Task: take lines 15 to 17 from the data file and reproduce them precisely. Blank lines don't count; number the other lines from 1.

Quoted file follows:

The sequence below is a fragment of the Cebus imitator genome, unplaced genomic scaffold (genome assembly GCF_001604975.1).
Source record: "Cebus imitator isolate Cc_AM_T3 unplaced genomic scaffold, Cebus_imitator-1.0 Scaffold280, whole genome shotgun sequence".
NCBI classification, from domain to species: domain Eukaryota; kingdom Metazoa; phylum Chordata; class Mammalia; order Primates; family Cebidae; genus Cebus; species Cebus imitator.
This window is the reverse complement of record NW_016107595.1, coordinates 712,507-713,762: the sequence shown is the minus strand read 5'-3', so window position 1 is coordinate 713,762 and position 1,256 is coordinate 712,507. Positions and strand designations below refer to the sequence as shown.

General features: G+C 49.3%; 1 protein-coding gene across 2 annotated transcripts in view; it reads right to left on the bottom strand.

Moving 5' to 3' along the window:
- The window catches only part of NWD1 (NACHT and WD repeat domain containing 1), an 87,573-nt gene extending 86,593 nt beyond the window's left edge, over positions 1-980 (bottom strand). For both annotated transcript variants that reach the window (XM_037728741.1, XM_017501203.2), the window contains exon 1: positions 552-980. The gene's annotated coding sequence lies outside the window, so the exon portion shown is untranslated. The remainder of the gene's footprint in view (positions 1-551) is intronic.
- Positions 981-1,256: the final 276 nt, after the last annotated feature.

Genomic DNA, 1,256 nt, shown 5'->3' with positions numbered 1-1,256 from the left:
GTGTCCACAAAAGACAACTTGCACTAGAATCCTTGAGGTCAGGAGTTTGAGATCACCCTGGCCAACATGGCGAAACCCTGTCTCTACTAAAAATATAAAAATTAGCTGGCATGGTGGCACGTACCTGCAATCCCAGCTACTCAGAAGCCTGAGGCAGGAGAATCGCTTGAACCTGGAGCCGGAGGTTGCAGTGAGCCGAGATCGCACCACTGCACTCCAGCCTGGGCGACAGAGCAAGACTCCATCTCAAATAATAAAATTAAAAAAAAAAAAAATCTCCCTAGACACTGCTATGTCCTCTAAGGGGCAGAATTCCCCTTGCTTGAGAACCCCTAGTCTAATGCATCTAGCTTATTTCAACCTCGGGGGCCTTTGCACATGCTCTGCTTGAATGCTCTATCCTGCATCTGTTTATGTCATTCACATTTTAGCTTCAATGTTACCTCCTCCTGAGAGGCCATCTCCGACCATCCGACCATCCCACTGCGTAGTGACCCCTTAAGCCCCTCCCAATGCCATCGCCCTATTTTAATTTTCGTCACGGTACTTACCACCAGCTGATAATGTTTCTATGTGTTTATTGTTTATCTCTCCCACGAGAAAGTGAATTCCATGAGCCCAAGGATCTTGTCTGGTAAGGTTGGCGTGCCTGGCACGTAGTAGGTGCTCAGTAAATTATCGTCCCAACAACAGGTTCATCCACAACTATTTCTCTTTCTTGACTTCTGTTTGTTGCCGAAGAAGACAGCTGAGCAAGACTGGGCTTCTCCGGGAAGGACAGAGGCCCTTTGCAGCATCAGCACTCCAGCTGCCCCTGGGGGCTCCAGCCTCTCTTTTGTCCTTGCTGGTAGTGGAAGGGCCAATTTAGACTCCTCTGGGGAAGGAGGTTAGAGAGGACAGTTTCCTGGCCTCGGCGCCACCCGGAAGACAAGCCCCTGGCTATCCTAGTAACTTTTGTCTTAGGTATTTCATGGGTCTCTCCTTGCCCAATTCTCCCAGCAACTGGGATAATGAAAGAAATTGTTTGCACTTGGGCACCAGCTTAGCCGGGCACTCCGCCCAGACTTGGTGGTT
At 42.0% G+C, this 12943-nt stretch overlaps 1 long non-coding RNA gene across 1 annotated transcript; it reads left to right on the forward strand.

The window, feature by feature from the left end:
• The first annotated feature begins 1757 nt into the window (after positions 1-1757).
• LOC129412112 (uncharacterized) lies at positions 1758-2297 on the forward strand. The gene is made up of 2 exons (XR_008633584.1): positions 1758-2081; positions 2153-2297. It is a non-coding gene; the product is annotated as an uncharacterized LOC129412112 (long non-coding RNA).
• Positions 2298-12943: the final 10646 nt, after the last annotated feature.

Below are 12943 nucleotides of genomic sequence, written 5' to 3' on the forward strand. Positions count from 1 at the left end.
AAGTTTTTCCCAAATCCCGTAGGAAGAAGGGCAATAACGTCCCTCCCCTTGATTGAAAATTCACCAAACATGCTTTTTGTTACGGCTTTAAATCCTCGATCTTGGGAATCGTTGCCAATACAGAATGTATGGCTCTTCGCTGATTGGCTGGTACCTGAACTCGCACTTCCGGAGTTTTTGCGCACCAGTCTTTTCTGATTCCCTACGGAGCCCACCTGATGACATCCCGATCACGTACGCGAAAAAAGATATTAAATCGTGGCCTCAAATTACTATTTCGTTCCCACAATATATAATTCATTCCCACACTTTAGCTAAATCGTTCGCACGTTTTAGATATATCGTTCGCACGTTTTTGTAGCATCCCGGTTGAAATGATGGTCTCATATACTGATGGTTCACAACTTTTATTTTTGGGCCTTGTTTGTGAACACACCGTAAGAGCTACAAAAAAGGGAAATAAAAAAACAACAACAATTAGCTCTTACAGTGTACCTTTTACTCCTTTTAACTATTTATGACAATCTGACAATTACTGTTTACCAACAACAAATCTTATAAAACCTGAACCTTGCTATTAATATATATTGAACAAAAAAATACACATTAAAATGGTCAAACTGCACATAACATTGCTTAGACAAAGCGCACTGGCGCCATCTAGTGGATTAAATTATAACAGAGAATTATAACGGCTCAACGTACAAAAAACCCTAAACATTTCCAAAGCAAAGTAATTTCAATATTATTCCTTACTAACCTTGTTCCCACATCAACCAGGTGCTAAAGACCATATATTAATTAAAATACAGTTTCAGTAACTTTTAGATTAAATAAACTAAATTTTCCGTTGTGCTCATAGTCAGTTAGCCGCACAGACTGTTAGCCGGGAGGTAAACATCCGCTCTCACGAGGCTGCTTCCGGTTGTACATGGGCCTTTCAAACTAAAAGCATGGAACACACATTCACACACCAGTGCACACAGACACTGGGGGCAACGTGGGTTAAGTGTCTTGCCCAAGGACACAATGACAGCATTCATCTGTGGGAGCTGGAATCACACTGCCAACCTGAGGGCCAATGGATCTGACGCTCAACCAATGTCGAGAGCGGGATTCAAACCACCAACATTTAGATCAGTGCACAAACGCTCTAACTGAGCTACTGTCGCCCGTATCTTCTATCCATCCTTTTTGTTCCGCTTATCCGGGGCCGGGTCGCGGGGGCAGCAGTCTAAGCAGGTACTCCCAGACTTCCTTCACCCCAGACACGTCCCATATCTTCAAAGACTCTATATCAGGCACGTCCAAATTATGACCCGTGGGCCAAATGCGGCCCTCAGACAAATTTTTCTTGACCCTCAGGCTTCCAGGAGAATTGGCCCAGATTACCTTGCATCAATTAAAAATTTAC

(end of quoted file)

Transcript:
• Positions 2298-12943: the final 10646 nt, after the last annotated feature.

Below are 12943 nucleotides of genomic sequence, written 5' to 3' on the forward strand. Positions count from 1 at the left end.
AAGTTTTTCCCAAATCCCGTAGGAAGAAGGGCAATAACGTCCCTCCCCTTGATTGAAAATTCACCAAACATGCTTTTTGTTACGGCTTTAAATCCTCGATCTTGGGAATCGTTGCCAATACAGAATGTATGGCTCTTCGCTGATTGGCTGGTACCTGAACTCGCACTTCCGGAGTTTTTGCGCACCAGTCTTTTCTGATTCCCTACGGAGCCCACCTGATGACATCCCGATCACGTACGCGAAAAAAGATATTAAATCGTGGCCTCAAATTACTATTTCGTTCCCACAATATATAATTCATTCCCACACTTTAGCTAAATCGTTCGCACGTTTTAGATATATCGTTCGCACGTTTTTGTAGCATCCCGGTTGAAATGATGGTCTCATATACTGATGGTTCACAACTTTTATTTTTGGGCCTTGTTTGTGAACACACCGTAAGAGCTACAAAAAAGGGAAATAAAAAAACAACAACAATTAGCTCTTACAGTGTACCTTTTACTCCTTTTAACTATTTATGACAATCTGACAATTACTGTTTACCAACAACAAATCTTATAAAACCTGAACCTTGCTATTAATATATATTGAACAAAAAAATACACATTAAAATGGTCAAACTGCACATAACATTGCTTAGACAAAGCGCACTGGCGCCATCTAGTGGATTAAATTATAACAGAGAATTATAACGGCTCAACGTACAAAAAACCCTAAACATTTCCAAAGCAAAGTAATTTCAATATTATTCCTTACTAACCTTGTTCCCACATCAACCAGGTGCTAAAGACCATATATTAATTAAAATACAGTTTCAGTAACTTTTAGATTAAATAAACTAAATTTTCCGTTGTGCTCATAGTCAGTTAGCCGCACAGACTGTTAGCCGGGAGGTAAACATCCGCTCTCACGAGGCTGCTTCCGGTTGTACATGGGCCTTTCAAACTAAAAGCATGGAACACACATTCACACACCAGTGCACACAGACACTGGGGGCAACGTGGGTTAAGTGTCTTGCCCAAGGACACAATGACAGCATTCATCTGTGGGAGCTGGAATCACACTGCCAACCTGAGGGCCAATGGATCTGACGCTCAACCAATGTCGAGAGCGGGATTCAAACCACCAACATTTAGATCAGTGCACAAACGCTCTAACTGAGCTACTGTCGCCCGTATCTTCTATCCATCCTTTTTGTTCCGCTTATCCGGGGCCGGGTCGCGGGGGCAGCAGTCTAAGCAGGTACTCCCAGACTTCCTTCACCCCAGACACGTCCCATATCTTCAAAGACTCTATATCAGGCACGTCCAAATTATGACCCGTGGGCCAAATGCGGCCCTCAGACAAATTTTTCTTGACCCTCAGGCTTCCAGGAGAATTGGCCCAGATTACCTTGCATCAATTAAAAATTTAC